St. Simeon the Stylite (†459)
The reading of the Savior’s Sermon on the Mount changed the eighteen-year-old Simeon’s life at its very foundation, and he burned with the desire to leave the world for the sake of spiritual ascetic labors. Soon after he entered the monastery, the brothers began complaining to the abbot about the young monk’s astounding zeal, exhausting himself with all kinds of ascetic labors and deprivations, which finally led him to leave the monastery. Taking up his abode at the bottom of a well, the saint was able to refrain from touching any food or water for weeks—something many of his contemporaries witnessed many times. In the 420s, Simeon chose a new kind of ascetic labor for himself, hitherto unknown in monastic practice: The saint settled alone on the top of a stone pillar where he spent days and nights in prayer, instructing the people who came to him in large numbers. Among the many faithful who visited the ascetic was Emperor Marcian himself, who called the Ecumenical Council in Chalcedon.
The place of St. Simeon’s asceticism is known through the effort of his followers, who in around 490 built there a church and a monastery dedicated to the saint. As a beautiful citadel, the “Fortress of Simeon” (“Qalʿat Simʿān) played a special role in the history of Allepo, which is not far from the fortress.
St. John Damascene († c. 753)
For fear of Thee, the end that is death
became like a servant and was ordered
to approach the Master of Life,
whereby He awarded us life without end
and the Resurrection.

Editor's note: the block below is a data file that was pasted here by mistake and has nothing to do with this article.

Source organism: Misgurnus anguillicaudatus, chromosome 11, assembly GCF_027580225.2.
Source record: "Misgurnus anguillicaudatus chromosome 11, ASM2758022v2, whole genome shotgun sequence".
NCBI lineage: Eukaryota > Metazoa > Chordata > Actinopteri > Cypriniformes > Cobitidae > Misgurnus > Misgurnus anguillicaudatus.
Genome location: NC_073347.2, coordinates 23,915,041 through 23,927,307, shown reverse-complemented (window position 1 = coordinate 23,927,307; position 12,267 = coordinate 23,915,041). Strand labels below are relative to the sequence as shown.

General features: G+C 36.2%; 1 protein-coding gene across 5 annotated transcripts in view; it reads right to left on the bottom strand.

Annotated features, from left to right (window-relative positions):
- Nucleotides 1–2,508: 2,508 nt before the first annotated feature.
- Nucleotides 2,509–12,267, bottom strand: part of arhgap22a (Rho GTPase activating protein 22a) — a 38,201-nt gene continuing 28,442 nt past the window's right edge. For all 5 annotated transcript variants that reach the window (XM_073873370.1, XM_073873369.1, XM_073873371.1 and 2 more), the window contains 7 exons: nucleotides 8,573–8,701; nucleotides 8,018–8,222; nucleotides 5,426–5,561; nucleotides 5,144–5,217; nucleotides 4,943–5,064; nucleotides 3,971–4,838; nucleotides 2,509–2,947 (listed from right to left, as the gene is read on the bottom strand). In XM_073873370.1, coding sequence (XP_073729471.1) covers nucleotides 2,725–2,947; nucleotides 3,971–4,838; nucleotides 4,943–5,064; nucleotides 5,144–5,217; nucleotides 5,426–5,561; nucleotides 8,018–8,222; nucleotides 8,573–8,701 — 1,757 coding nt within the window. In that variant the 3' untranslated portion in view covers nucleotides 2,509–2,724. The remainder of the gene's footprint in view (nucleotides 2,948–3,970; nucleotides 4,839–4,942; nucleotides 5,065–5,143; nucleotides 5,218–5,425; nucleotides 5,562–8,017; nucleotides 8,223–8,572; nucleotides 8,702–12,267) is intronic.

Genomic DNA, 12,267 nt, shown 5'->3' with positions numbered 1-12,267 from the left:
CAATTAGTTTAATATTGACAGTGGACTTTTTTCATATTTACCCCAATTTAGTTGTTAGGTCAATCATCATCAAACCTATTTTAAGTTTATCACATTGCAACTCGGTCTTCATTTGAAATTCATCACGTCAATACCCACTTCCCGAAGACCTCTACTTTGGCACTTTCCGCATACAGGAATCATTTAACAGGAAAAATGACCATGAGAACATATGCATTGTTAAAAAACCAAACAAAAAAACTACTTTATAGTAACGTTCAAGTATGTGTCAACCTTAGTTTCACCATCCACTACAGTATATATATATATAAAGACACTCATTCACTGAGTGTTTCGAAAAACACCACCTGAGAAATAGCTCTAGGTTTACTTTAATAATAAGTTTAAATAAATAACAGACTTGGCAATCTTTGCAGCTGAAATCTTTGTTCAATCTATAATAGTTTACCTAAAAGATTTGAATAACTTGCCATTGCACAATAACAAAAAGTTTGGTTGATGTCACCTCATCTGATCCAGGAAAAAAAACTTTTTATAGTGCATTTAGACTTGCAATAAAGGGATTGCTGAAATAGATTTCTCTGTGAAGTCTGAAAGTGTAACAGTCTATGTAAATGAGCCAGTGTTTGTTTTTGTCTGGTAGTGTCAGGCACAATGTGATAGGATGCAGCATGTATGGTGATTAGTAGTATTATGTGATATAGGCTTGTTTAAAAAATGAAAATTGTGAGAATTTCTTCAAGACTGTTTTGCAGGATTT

Canon of the Resurrection, Tone 6, Canticle 1
Christians throughout the world greet the holiest day of the week with the Sunday hymn of St. John from Damascus from the cycle of services. The creator of numerous akathists, canons, hymns, religious-philosophical treatises, and finally, the apogee of Orthodox dogmatic thought—the encyclopedic An Exact Exposition of the Orthodox Faith, St. John goes down in history as a great ascetic and defender of piety.
Mansur (that was his name before the monastic tonsure) was born in Damascus in around the year 675, in the family of the great logothete Sarjun at-Taghlibi. Like his father, the youth studied the sciences and became the court logothete of the caliph. According to tradition, after the iconoclast Emperor Leo III’s slander against the theologian, who staunchly defended the veneration of icons, the caliph relieved Mansur of his position and cut off his hand. But at the prayers of the Mother of God, his hand grew back onto his arm in one night. Grateful for this healing, the saint placed a silver arm on the icon of the Most Holy Virgin, which led to the veneration of the icon of the “Three Hands”.
After decades of living in the capital, Mansur departed for Jerusalem where he received the monastic tonsure with the name John in the Monastery of St. Savva the Sanctified. The holy father lived the rest of his life in the monastery, where he reposed in around 753, having been anathematized by the iconoclastic council; only after the Seventh Ecumenical Council was the saint’s name cleared of all the heretic’s slander. In the polemic vein established by St. John John Damascene did both Christian and Moslem Medieval thought develop, and the so-called “arm of John” was used everywhere to reckon the date of Pascha by Christians in Africa, Europe, and Asia.